Websites won't have to adopt Turbo; the ISPs and carriers will. Chances are that, for phone carriers, there will be a strong incentive to do so, a platform where Opera is the dominant maker of Internet browsing software. For carriers that sell their service on a per-day or per-month basis, that effectively cuts their own costs for bandwidth spent by their clients. A similar thing might work with traditional ISPs, though given the sparse number of Opera users, (and the fact that people aren't going to browse on their Wii anywhere NEAR as much as they are on their PC) this may or may not come, and if it does, it'll likely be slower.
OPERA is not winning any browser wars because it keeps introducing bugs in the multitude of upgrades it keeps releasing. I have used it for 7 years and introduced it as my browser of choice to many people, my 3 children have all now dumped it as they have had so many problems with a variety of websites. Don't talk to me about 'hotmail' , 1 minute it works then it doesn't , i now use firefox for that , it does have some great funtionality that the others browsers don't , but for christ sake Opera support , sort out the compability probs or i ditch you as well
[citation][nom]Zomby[/nom]Where does he take his browser usage numbers? Any reliable source will tell a different story. Please explain how you got to those numbers...[/citation]
It's been covered in his threads before. He gets them from the w3Schools browser statistics page.
He seems to ignore this bit on the page, though:
"W3Schools is a website for people with an interest for web technologies. These people are more interested in using alternative browsers than the average user. The average user tends to use Internet Explorer, since it comes preinstalled with Windows. Most do not seek out other browsers.
These facts indicate that the browser figures above are not 100% realistic. Other web sites have statistics showing that Internet Explorer is used by at least 80% of the users."
Funny how IE stats are broken up by version and the Firefox stats aren't. But why stop there? Why not also break IE usage up by the service pack and whether its 32 or 64 bit version as well? That would eally make Firefox seem like the bandwagon of choice!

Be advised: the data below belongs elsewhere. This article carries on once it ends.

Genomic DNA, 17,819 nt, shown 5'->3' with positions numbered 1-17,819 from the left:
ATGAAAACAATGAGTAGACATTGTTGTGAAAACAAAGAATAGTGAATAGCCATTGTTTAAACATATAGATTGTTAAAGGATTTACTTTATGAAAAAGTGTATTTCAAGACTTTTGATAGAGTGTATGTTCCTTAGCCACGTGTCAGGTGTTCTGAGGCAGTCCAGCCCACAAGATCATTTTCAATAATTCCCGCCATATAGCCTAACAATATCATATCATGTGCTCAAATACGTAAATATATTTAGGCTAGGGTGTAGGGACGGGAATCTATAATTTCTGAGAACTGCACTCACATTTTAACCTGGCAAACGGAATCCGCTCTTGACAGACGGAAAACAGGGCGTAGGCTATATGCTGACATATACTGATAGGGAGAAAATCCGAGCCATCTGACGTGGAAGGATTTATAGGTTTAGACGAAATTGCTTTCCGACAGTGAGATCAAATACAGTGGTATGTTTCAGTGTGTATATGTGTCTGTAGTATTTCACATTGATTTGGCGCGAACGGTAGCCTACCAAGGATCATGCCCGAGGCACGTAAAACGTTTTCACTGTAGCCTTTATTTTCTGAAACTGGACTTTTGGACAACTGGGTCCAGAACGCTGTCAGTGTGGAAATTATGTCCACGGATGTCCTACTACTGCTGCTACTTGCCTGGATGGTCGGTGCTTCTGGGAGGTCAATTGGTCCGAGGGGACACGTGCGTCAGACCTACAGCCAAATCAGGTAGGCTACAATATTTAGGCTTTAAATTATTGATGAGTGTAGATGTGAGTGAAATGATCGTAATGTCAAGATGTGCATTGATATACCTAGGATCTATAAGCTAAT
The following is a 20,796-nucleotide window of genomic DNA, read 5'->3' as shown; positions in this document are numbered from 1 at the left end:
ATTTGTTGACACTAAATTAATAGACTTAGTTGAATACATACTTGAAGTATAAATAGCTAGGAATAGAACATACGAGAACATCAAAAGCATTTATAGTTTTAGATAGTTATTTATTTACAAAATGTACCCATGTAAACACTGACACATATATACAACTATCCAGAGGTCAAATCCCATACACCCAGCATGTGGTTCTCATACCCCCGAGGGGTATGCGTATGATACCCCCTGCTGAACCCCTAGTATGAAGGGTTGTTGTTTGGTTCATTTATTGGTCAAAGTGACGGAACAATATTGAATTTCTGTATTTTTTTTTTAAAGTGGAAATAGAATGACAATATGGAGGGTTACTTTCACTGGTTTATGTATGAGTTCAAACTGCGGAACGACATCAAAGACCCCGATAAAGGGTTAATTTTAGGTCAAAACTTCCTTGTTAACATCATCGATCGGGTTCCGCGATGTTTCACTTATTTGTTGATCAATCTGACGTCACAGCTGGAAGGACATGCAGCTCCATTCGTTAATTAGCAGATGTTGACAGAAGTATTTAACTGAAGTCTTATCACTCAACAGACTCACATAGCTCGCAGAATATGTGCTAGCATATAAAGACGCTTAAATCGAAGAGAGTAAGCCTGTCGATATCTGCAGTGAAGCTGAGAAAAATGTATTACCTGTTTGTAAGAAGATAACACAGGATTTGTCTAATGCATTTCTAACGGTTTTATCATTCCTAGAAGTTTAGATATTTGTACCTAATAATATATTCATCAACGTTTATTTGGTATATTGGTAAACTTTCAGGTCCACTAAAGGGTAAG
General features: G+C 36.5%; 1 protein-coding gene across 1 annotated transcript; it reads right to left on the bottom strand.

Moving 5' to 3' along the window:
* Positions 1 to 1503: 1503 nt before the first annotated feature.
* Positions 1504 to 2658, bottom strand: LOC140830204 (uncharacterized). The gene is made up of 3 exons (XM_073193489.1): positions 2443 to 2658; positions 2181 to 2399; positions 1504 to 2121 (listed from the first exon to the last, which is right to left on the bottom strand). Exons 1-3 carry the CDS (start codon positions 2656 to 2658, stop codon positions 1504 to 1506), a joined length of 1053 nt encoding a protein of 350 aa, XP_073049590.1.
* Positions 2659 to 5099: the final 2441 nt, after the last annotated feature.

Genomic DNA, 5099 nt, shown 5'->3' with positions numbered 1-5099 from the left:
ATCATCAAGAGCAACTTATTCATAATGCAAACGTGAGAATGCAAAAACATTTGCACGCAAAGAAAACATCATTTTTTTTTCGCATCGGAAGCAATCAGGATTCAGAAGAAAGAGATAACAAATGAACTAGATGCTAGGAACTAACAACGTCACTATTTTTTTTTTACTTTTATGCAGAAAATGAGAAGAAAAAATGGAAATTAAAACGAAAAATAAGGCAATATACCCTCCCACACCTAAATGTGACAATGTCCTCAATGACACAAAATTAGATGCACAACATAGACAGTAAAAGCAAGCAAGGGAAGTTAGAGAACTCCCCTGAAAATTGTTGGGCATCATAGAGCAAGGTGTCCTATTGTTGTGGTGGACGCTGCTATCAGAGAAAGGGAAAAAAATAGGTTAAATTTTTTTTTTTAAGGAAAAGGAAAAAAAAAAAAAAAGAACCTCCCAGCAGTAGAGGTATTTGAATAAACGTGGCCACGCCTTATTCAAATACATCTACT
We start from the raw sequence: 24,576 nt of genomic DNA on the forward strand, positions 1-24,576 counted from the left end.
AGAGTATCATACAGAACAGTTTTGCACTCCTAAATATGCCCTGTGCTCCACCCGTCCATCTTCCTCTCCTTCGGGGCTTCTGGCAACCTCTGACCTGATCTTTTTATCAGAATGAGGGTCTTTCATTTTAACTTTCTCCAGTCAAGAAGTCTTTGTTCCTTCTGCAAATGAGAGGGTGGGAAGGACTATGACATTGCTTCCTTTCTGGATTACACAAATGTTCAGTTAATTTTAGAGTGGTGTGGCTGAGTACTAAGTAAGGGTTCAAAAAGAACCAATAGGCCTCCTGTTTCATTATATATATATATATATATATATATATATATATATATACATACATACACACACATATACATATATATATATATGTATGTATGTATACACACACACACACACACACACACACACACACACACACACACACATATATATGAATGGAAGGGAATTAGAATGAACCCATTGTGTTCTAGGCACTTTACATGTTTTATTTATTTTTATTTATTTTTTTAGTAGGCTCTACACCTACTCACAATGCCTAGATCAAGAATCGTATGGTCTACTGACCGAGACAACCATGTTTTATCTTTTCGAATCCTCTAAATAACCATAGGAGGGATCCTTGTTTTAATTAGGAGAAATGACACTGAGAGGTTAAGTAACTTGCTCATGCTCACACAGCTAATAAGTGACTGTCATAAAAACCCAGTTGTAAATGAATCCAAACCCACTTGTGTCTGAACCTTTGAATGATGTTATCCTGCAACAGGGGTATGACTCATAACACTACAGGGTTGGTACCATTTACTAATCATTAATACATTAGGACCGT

I hate FF, web sites look cheap in that browser for some reason. Not sure if it's the font rendering or what, also it feels slower than IE. I guess IE loads with the OS, but still - IE feels snapier to me.
FF good alternative though, as web designer I wish there was only one browser (or one rendering engine) so we didn't have to test web sites out in so many browsers and versions. The browser people should get together and agree on a common rendering engine, and then build a skin with various features on top of that common, shared base. This would still allow innovation and choice, but keep the web consistent and look great for everyone!
I used to use Opera and I liked it, it has always been the fastest page loading browser. I have the newest version installed and I love the skins and the interface, and it's still faster at loading pages than both IE and firefox. I like IE for the simple fact that it always works, if I have issues in firefox or opera with compatibility it always works in IE. Pages do sometimes look "cheap" in FF, they look nicer in Opera, but don't always work right. I'm all for speed, and if a simple compression at the carrier level helps throw a page up on my side faster.....prove it, then I'm all for it.
Innovation is foward progress, and innovation from the lower percentage end of the "browser war", is good competition. Only reason IE wins is because it's installed by default and 90% of normal PC users don't even know there's another option...If Opera and Firefox came standard on a windows install, with the option for which one to make default, then maybe all three would be more compatible with the world wide web.
The other browsers have all...ahem...borrowed their features from Opera. But even with all their ingenuity Opera can't seem to get it right. Mozilla is mediocre in many ways but doesn't seem to suffer as many show stopping quirks as Opera (think Gmail). I personally use only Opera and with a little tuning it is far above the others. Yet anytime a non-technical friend asks me which browser to use I tell them IE7/8 or Mozilla.
Perhaps that is because a webpage that was designed to work correctly in IE6 before IE7 came out has a decent probability of working incorrectly in IE7. (assuming no update to the webpage)
A webpage that was designed to work correctly in FF2 before FF3 came out will most likely still work in FF3. (assuming no update to the webpage)
Internal webpages at my company see this issue a lot as they aren't constantly updated to the latest version of IE. I've been told that some that were updated use different code paths in certain pages depending on which version of IE you use.